To continue our new series on how to have healthy boundaries in Graduate School, I sat down with Joyce Chang, a PhD candidate in Sociology, who also works as a consultant for the Graduate Writing Center. Joyce has some wonderful insights about growing in boundaries and shares honestly about the struggles of committing to them.

BearTracks: So first of all, how about you share anything about yourself and your department and where you’re at in your Baylor journey just by by means of introduction of yourself for the post

Joyce Chang: So my name is Joyce. I am a fourth year doctoral candidate in the Department of Sociology. I study sociology of religion specifically, and I am in my last semester of coursework. I will be dissertating officially next spring, so I’m very excited!

BT: That is so exciting! Okay, so tell me a little bit about any boundaries that you put on your life. Maybe they’re particular to grad school, maybe they’re from before grad school, but any kind of practices that uou have to put up fences around your time, because grad school can be the gas that fills the room, if we let it.

JC: So I struggle with the boundaries a lot, and it’s been through lots of conversations with people who helped me draw boundaries, because it’s a long journey! I think part of this is also wondering if part of this is harder as a woman working with like male leaders and colleagues. It’s harder to draw boundaries as women. There’s been research done to show that women are prone to say “yes” to more things and put in more emotional labor into things that aren’t necessarily accounted for. Women tend to put in more emotional labor with students in and out of the classroom, more than males are socialized to do. So that’s one thing that I had to learn to identify and draw boundaries around.

One of the things that I’m getting better at is that if I want to get research done, I carve out time where I don’t have to see anyone. I plan my schedule around in a way that allows me that freedom. So today is like one of those days I get to work on this paper that I’m really ready to submit but just need to clean it up. And I’ll work on that today versus me trying to juggle a bunch of tasks, which I feel like wastes a lot of time.

I’ve also found that it’s good to count your hours, and also to put a timer on. We only have accountability to ourselves. This kind of balancing is more on the mental health side of things, I guess. If I make any progress at all, I celebrate that. Because at the end of the day, grading three papers is better than zero.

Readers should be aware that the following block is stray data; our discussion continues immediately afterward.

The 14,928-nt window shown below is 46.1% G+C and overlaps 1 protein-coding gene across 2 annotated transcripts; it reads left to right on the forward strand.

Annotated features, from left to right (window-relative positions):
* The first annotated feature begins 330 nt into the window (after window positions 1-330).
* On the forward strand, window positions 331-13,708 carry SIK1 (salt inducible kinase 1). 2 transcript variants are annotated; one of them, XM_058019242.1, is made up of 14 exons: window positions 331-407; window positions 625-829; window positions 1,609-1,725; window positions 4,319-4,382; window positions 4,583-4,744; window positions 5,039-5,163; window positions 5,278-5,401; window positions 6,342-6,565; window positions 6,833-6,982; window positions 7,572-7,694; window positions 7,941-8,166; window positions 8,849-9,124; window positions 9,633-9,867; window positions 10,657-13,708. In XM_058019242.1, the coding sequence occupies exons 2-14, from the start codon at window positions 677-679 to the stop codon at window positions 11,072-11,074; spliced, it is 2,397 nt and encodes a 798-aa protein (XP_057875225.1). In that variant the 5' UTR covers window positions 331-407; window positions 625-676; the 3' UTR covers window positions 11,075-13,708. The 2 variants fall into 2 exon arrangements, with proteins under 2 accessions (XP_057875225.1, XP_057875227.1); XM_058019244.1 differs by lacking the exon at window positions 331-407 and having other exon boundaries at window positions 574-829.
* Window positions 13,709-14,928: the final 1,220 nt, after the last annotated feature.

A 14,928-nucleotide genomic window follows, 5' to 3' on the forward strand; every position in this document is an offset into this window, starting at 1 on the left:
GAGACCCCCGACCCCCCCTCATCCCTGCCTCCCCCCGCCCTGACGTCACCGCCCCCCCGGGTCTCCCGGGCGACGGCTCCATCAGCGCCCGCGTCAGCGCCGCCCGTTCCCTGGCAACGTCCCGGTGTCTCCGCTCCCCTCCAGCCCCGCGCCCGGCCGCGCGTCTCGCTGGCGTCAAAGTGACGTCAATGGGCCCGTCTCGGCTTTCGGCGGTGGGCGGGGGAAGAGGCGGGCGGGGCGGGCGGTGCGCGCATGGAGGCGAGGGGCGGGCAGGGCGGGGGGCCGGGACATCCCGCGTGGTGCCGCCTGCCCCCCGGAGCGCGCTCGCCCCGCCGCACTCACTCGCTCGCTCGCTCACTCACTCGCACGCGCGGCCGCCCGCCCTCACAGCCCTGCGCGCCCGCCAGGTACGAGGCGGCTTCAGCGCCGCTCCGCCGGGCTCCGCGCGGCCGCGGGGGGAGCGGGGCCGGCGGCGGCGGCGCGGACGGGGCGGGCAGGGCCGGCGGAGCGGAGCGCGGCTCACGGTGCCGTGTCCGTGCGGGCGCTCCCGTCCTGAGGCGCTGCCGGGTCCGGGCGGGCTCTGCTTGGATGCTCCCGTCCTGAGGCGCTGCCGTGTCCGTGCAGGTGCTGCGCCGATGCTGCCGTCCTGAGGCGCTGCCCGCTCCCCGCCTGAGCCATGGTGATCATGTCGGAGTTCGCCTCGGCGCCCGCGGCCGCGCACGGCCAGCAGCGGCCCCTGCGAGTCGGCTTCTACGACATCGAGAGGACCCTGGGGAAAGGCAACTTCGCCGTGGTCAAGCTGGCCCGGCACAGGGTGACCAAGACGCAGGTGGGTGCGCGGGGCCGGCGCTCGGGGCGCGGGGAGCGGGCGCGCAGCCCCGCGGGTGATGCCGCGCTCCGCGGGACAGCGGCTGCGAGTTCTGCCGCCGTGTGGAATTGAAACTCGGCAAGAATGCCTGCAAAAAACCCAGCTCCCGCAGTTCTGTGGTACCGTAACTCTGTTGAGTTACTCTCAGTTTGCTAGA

BT: I think your point about counting the hours is so good. I’m working my way through The Professor is In by Karen Kelsky. And she says to do the same thing because the university is not a charity and you are not a volunteer. You aren’t giving your time out of the abundance of your heart. Being a grad student isn’t your job. It is the means to get a job. So like treat it like that. Don’t settle in and get too comfy.

Okay, the next questions is a choose your own adventure question. What is either A) the best advice you’ve gotten about boundaries, or B) the best tool you use or have been given? I know some people use like Pomodoro timers or focus apps or things like that. So best advice or best tool?

JC: I have found the best tool to be a closed door.

BT: Ooh, that’s so good.

JC: Yeah, I think a closed door does good. Honestly, someone told me this and mentioned the idea of building a routine is actually really good for you. Boundaries work when you have a setup, and it becomes really natural for you to draw these boundaries. Have actual time blocked off to do research.

BT: So recognizing that no one’s great at this, and we’re all still learning and growing, but what has the creation of boundaries allowed to flourish in your life? What has opening up space for non-grad-school-time or just non-constant-neuroticism-about-grad-school opened up in your life? What is what has been allowed to flourish in those spaces you’ve created?

JC: I think by having boundaries in grad school, you have fun. No one talks about how it can be fun; we’re always talking about slaving away, but sometimes if you are able to carve out boundaries you actually get to have fun. You’re not doing work all the time. It gives me time to hang out with people in my program, or go to the dog park, or go our for drinks.

BT: That’s such a good answer. Okay, final question. How do you see developing these skills as an investment in your future? This could be your future in academia, future outside academia, just interpret the question as you will.

JC: I see it as learning how to take care of yourself. I do this for myself. I’m learning that, I, Joyce is important. It’s just good practice. To set up your future for how to build a routine around a life that is going to look a little messy.